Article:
Editor Todd Landman decided he’d like to create a magiculum vitae, a sort of magical resume, and became interested what such a thing would look like among those of his friends and associates. Landman invited them to write essays about their experiences, and the only guideline seems to have been three questions: 1) What in your upbringing and formation lead you to magic?, 2) What does magic mean for you?, and 3) In what ways odes magic affect your day-today-living? From there, The Magiculum was born. Continue reading
Deep Magic Begins Here: Tales and Techniques of Practical Occultism, by Julian Vayne
Mandrake of Oxford, 9781906958527, 183 pp. (incl. sources, notes and bibliography), 2013
Julian Vayne has written and contributed to eight books, and writes regularly for the always excellent Blog of Baphomet. His earlier book, Now That’s What I Call Chaos Magick, co-written with Greg Humphries, is one I regularly recommend to budding chaotes and those who want to get a feel for what chaos magick is really like. Continue reading
Trees of the Goddess: A New Way of Working with the Ogham, by Elen Sentier
Moon Books, 9781782793328, 101 pp., 2014
For millennia, trees have been held sacred among indigenous cultures and great civilisations alike. Tree mythology features in all major world religions. Trees speak deeply to our human collective unconscious, as symbols of otherworld connection, longevity, nourishment, and the mysteries of transformation.
To the ancient Celts, certain trees held special value as a magickal alphabet known as the ogham. Trees of the Goddess is a short book describing these sacred trees in the context of the mystical “Song of Amergin,” translated by Robert Graves in The White Goddess. While the ogham’s popular use as a calendar is loosely based on Graves’ work, his interpretation has been disputed (in true Pagan style) as a corruption of original sources. Continue reading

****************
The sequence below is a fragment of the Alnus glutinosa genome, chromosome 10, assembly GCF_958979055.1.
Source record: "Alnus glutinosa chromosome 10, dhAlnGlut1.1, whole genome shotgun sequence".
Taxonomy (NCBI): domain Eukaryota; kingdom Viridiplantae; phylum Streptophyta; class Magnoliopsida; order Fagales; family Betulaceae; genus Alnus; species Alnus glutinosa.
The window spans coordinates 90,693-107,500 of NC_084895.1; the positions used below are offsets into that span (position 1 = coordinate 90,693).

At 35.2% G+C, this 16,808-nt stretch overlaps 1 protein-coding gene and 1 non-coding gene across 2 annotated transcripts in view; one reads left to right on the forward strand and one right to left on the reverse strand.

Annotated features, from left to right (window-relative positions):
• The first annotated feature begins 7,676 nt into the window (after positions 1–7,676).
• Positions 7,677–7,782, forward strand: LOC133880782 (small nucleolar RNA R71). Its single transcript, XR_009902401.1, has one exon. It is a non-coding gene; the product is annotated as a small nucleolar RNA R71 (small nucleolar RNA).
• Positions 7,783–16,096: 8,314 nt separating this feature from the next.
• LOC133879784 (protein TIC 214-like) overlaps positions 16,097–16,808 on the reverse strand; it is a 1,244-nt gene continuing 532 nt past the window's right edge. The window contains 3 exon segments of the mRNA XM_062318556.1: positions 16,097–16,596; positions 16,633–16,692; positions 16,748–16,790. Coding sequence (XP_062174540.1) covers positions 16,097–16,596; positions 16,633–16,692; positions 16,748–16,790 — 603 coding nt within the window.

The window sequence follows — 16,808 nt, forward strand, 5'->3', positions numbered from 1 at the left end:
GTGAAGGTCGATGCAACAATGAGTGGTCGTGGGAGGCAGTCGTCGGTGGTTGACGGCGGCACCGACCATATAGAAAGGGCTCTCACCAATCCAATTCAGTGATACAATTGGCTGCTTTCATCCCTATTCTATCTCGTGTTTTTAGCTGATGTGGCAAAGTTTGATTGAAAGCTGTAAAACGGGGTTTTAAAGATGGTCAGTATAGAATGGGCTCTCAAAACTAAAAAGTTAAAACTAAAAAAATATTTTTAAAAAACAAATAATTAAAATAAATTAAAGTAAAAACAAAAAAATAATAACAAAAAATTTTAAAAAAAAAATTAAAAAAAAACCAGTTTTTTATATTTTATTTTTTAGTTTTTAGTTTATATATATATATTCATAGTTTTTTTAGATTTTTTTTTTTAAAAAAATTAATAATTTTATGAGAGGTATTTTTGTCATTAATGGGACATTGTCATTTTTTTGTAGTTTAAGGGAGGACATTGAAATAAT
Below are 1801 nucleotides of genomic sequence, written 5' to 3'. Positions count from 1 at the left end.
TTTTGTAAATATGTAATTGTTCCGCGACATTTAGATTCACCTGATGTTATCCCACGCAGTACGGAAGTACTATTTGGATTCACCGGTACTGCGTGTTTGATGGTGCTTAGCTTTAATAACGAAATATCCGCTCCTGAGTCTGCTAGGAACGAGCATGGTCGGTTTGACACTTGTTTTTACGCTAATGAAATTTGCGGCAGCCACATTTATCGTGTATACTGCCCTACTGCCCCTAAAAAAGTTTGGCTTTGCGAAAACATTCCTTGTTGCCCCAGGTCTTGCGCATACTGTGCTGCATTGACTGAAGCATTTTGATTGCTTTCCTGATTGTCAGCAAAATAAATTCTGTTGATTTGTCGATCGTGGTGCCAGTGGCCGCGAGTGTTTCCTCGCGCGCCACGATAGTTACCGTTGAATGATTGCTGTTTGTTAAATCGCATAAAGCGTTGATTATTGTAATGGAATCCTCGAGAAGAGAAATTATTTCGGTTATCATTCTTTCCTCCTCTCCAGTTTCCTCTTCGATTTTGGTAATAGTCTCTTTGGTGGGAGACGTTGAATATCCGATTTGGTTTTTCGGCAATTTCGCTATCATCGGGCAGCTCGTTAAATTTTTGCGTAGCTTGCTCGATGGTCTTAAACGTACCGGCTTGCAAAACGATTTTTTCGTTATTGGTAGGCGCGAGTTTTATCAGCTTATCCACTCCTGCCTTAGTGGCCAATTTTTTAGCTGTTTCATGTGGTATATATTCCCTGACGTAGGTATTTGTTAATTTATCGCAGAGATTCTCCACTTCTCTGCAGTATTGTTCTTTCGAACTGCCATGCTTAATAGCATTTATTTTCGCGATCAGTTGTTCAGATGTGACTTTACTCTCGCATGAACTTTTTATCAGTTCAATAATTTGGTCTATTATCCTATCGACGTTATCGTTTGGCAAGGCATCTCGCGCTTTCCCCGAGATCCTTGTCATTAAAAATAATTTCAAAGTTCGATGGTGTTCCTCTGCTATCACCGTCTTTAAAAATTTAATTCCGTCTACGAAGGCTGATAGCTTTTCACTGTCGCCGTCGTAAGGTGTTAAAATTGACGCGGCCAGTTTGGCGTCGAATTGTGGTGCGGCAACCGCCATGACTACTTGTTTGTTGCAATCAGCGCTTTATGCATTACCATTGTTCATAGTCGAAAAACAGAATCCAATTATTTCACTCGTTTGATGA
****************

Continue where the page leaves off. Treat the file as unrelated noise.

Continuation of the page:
Tantric Thelema: The Invocation of Ra-Hoor-Khuit in the Manner of the Buddhist Mahayoga Tantras, by Sam Webster
Concrescent Press, 9780984372904, 115 pp. (incl. appendices, and select bibliography), 2010
Sam Webster co-founded Chthonic-Ouranian Templars of Thelema in 1985, and is an initiate in the Golden Dawn, Wicca, and Buddhism, among other things, though he is probably best known for founding the Open Source Order of the Golden Dawn in 2002. The OSOGD is based on the principles of open-source software, which allows users to modify and adapt programs as needed, and so it is in the Order.
It’s no surprise, then, that Tantric Thelema is an eclectic text. Webster acknowledges that he’s not a lama, that the practices described are based his own work and teachings, and these are provided to the student as tested material, but can be repurposed as needed. He describes his practices, notes their origins, and where the material deviates from ancient Egyptian, Golden Dawn or Thelemic custom, and it is very obviously a lived practice. Continue reading
The Sacred Rite of Magical Love: A Ceremony of Word and Flesh, by Maria de Naglowska
Inner Traditions, 9781594774171, 122 pp. (incl. appendices, notes, bibliography, and index), 2012
Unlike the first two books, The Light of Sex and Advanced Sex Magic, The Sacred Rite of Magical Love is an allegorical novella, possibly incorporating autobiographical elements. It was first published under a pseudonym, Xenia Norval, and serialized in her street newspaper La Fleche, organe d’action magique, from 1930-1931, and later rereleased as a supplement in the journal in 1932 under her real name. Continue reading